From left, Claire Maida, Eugene Hamond, Pat Logan and Barbara Bailey singing at this year’s commemoration. Photo by Bave Sanders.
MUSIC HISTORY: Each year, UNITE HERE remembers the 148 victims of the Triangle Shirtwaist Fire, which was the largest industrial disaster in the history of New York City. Most of the victims were immigrant women. The fire led to legislation requiring improved factory safety standards and helped spur the growth of the ILGWU.
Labor music and labor culture have been powerful forces in American life for the past 80 years. In the 1930’s, Pete Seeger and Woody Guthrie and others formed the Almanac Singers — and they supported union efforts around the country, writing many songs and singing at rallies and union halls.
It was Joe Hill who said, “You can make a speech: people forget it the next day. You put the information in a leaflet: people hold onto it for a week and throw it away. But if you write a song and put that information in a song, people hear it, remember it, and sing it: it lives on.”
When Bruce Springsteen released “The Seeger Sessions” last year, he paid homage to a musician who as much as anybody is responsible for the folk music movement and putting guitars in the hands of millions of young people. In addition to the richness and power of Pete Seeger’s music, Springsteen spoke to a larger contribution.
Seeger was called before the notorious House Un-American Activities Committee in the 1950’s and refused to do their bidding as they pursued a witch-hunt of Communists. He was held in contempt and scheduled to go to jail.
Labor music and the movement for civil rights are deeply entwined. “We Shall Overcome” was heard as “I Will Overcome” on a union picket line in one of the largest union movements ever seen in the South. In the 1940’s, the Food, Tobacco and Agricultural Workers Union came to Winston Salem, North Carolina, where it was largely led by African-American women. At the R.J. Reynolds company, Theodosia Simpson started a sit-down strike that involved 7,000 workers. Workers struck later at American Tobacco in Charleston. African Americans organized themselves into unions for the first time in American history on the basis of equality.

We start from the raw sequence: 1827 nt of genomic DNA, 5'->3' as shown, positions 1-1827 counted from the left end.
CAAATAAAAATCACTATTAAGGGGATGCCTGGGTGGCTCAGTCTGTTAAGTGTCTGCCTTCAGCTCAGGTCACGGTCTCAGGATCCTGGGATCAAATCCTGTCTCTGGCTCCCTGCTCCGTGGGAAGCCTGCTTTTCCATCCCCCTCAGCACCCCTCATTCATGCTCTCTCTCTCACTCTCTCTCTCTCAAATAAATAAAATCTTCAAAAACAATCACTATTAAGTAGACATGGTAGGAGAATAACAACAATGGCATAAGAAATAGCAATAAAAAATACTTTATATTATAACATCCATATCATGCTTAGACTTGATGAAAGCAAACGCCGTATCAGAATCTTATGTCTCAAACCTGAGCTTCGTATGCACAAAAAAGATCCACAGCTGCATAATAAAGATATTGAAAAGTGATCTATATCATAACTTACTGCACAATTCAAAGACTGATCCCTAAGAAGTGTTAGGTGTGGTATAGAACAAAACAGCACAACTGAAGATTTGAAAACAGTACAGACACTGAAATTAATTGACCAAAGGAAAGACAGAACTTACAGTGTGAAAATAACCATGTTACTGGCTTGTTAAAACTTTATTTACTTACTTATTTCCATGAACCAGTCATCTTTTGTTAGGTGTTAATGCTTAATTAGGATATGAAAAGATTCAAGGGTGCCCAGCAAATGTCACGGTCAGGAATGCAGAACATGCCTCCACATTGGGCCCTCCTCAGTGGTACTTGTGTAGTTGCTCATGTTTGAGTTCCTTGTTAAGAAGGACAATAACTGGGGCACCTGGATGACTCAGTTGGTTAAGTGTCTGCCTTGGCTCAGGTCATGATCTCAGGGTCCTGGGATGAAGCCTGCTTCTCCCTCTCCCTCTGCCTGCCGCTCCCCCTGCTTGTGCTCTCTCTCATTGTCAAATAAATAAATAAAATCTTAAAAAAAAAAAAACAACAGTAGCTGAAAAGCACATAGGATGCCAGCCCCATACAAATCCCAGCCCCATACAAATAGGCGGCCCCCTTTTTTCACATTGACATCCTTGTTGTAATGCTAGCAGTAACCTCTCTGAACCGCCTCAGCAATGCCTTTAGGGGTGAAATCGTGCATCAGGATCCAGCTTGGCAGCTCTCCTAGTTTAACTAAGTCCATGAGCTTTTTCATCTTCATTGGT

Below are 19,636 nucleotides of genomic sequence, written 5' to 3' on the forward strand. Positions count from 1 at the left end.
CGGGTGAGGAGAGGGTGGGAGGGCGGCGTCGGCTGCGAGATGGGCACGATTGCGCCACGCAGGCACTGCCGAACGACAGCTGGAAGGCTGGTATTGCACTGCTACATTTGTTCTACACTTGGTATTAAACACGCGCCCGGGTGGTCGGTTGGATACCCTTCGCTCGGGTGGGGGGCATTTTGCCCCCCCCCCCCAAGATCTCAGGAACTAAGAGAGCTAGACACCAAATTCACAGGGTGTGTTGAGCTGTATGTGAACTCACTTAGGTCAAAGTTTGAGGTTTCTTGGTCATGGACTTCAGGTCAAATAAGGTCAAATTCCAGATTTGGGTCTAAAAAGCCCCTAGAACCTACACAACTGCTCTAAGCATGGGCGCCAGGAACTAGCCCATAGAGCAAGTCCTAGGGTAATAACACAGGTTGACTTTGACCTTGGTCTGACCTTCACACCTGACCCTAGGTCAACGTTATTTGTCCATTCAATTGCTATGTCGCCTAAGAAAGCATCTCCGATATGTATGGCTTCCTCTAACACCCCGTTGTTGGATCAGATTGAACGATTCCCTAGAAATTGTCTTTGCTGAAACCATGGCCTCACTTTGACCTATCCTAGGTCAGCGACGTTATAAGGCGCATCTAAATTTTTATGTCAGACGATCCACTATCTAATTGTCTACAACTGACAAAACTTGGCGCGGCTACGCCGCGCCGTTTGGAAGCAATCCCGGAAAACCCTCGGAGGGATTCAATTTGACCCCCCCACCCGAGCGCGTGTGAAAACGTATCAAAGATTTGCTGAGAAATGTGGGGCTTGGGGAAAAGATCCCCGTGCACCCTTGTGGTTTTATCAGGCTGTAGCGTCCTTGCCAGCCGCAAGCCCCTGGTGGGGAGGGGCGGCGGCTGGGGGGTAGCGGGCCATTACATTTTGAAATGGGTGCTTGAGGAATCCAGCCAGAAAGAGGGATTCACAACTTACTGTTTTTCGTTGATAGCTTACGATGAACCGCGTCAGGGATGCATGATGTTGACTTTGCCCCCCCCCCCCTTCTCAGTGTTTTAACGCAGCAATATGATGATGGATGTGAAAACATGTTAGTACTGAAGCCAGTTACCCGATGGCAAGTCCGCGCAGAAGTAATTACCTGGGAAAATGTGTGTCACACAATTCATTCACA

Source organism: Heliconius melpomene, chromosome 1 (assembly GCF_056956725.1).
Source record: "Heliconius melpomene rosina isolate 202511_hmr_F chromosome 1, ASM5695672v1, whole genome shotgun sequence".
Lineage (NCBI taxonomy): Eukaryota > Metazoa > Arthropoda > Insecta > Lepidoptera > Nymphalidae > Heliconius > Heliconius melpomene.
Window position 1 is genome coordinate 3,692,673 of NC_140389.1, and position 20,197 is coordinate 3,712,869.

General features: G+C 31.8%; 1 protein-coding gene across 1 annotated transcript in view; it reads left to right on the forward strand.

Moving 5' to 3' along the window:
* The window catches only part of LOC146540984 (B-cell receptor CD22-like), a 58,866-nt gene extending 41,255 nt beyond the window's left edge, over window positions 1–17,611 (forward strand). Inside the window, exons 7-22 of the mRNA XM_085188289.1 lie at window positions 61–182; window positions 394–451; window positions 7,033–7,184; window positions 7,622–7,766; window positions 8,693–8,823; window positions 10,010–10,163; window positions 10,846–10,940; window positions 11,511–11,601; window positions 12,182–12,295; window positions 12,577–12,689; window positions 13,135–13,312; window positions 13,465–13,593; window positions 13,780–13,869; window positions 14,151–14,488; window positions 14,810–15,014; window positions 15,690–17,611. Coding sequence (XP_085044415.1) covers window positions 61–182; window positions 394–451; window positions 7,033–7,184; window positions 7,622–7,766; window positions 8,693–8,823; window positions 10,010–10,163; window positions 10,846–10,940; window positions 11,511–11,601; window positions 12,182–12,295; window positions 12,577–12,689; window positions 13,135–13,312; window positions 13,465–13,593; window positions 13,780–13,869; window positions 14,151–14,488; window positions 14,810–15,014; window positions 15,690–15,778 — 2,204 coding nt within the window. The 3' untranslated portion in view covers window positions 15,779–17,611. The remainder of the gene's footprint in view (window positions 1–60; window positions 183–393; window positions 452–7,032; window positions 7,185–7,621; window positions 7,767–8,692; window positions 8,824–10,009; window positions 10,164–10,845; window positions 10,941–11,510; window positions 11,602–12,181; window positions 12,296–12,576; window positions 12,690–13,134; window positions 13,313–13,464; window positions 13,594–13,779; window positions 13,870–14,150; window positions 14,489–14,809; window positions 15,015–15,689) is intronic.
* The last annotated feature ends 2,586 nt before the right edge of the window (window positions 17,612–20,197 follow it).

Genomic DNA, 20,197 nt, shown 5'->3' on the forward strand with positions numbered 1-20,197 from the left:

Adding lyrics to the old gospel song, those workers sang,
“We are not afraid
We are not afraid today
Oh deep in my heart
I do believe
I will overcome some day.”
Many of these leftist activists were red-baited and blacklisted, and attacked as Communists and “un-American.” Their ideas were a belief in racial equality, workplace democracy and the rights of women. Those have now become mainstream American values.
Of course, the labor movement in the U.S. is a part of a worldwide movement. Labor culture draws on the strength of brothers and sisters overseas. Militant struggles produce powerful music. The U.S. labor movement took part in the fight against apartheid. Nelson Mandela spoke of the role of music in that historic struggle: “Music… uplifts even as it tells a sad tale. You may be poor, you may have lost your job, but that song gives you hope… Politics can be strengthened by music, but music has a potency that defies politics.”
Today there are singers who sing at picket lines and at union rallies. They are part of the tradition of speaking truth to power and of building spirit to keep the movement going.
Steve Jones is a pianist, composer and member of AFM Local 161-710 (Washington, D.C.). His latest project is “Forgotten,” a jazz opera about the union organizer Lewis Bradford. E-mail Steve Jones at firstname.lastname@example.org or see www.ForgottenShow.net.